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Libya applies secret sharia to block sexy URL shortener

Domain registry says bare arms and beer bottles are illegal

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Size really does matter. It matters, that is, if you are looking to put up a website in Libya – and the use of a "shortener" results in creation of a domain name that is either too short, or contains the dread string "vb.ly".

This item of local censorship came to light late last month, when Ben Metcalfe and Violet Blue (nsfw) - a woman described by Forbes as the "foremost expert in the field of sex and technology" - discovered that vb.ly, a service they had been running, had been taken down by by NIC.ly (the domain registry and controlling body for Libyan domain space .ly). The business partners described vb.ly as the world’s "first and only sex-positive URL shortener".

At issue was the question of whether vb.ly was itself in breach of Libyan law, for hosting pornographic content.

The service's owners protested over the matter to NIC.ly directly. According to Mr Metcalfe, they were told by Mr Alaeddin S. ElSharif (Web services Dept. NIC.ly/Libya Telecom and Technology) that "...clause 3.5 clearly states that: 'The Applicant certifies that, to the best of his/her knowledge the domain name is not being registered for any activities/purpose not permitted under Libyan law'.

"Pornography and adult material aren’t allowed under Libyan Law, therefore we removed the domain..."

This clause related to Libyan Islamic Law, which the controllers of vb.ly claimed was not at the time available in English.

The decision was maintained despite the continuing assertion by Mr Metcalfe and Ms Blue that the site provided a service and was not itself responsible for hosting any adult material.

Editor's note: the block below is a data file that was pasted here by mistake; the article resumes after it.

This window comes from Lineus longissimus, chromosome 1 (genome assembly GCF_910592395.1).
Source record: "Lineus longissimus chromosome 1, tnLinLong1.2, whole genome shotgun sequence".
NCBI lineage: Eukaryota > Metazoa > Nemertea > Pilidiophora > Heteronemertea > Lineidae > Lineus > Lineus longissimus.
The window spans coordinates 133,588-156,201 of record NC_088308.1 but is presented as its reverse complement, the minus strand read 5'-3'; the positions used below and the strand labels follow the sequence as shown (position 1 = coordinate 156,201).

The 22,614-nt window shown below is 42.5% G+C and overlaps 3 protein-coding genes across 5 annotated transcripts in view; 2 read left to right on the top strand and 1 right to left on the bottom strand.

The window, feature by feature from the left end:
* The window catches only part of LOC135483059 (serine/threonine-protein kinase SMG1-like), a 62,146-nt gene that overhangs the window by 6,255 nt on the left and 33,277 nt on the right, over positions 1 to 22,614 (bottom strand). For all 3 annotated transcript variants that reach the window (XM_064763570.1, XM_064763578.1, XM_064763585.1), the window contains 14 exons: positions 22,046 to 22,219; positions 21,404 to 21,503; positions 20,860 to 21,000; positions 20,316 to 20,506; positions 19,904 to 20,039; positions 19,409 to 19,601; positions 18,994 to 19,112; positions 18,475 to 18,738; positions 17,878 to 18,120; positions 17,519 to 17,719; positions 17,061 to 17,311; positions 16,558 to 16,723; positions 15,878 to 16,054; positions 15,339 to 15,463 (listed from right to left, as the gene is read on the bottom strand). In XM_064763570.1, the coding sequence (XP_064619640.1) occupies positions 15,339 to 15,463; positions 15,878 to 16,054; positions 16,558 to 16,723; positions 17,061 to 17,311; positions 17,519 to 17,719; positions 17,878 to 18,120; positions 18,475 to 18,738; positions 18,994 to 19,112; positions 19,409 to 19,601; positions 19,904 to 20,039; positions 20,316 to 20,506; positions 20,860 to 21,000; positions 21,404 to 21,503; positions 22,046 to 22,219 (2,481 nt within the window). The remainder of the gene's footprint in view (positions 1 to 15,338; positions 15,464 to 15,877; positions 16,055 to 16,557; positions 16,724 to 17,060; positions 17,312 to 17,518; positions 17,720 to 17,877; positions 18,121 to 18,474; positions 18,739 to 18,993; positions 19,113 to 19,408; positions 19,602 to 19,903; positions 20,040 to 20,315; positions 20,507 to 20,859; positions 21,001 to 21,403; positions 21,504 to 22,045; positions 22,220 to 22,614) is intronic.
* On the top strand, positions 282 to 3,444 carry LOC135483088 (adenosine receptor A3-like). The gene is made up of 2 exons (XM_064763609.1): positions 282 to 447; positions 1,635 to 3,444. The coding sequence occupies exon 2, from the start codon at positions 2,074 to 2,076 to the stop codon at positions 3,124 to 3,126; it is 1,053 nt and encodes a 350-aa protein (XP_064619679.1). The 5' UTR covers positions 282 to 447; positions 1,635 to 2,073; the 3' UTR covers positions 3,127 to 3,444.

The case also raises a number of other serious issues. As Mr Metcalfe posted yesterday: "it sets a precedent that all websites running on a .ly domain must comply with Libyan Islamic/sharia law in order to maintain their domains. This is especially concerning for anyone running a url shortener or hosting user-generated content on a .ly domain.

In addition, a decision by NIC.ly in June 2010 means that .ly domain names less than four characters long may no longer be registered by anyone who isn’t in Libya. It surely could not be the case, as Mr Metcalfe wonders aloud, that "there is pressure for NIC.ly to do what it can to recover premium <4 letter .ly domains where possible so that they end up back in the pool only available for locals to re-register".

Metcalfe goes on to say that: "NIC.ly are being pressured to go so far with this that they would even revoke domains for reasons that don’t specifically violate any of the regulations that domain owners agreed to upon registration".

While the specific naming of domains in Libya may be of little direct relevance to most western-based businesses, it does set a precedent, both around the way in which some countries may decide to “reclaim” their domains and - for anyone trading in the Middle East – the importance of paying attention to the requirements of sharia law.

Last word to Ms Blue: "They said that a picture of me with my bare arms was illegal, my bottle of beer also illegal, and the words "sex positive" were also illegal according to the laws I was never shown, and were never applied throughout my first year of registration.

"No one tried to contact me. They took the domain without warning. The reasons are basically, because they said so."

She adds: "I guarantee you that there is far, far more porn coursing through bit.ly’s veins than vb.ly’s. They just don’t say anything about it."

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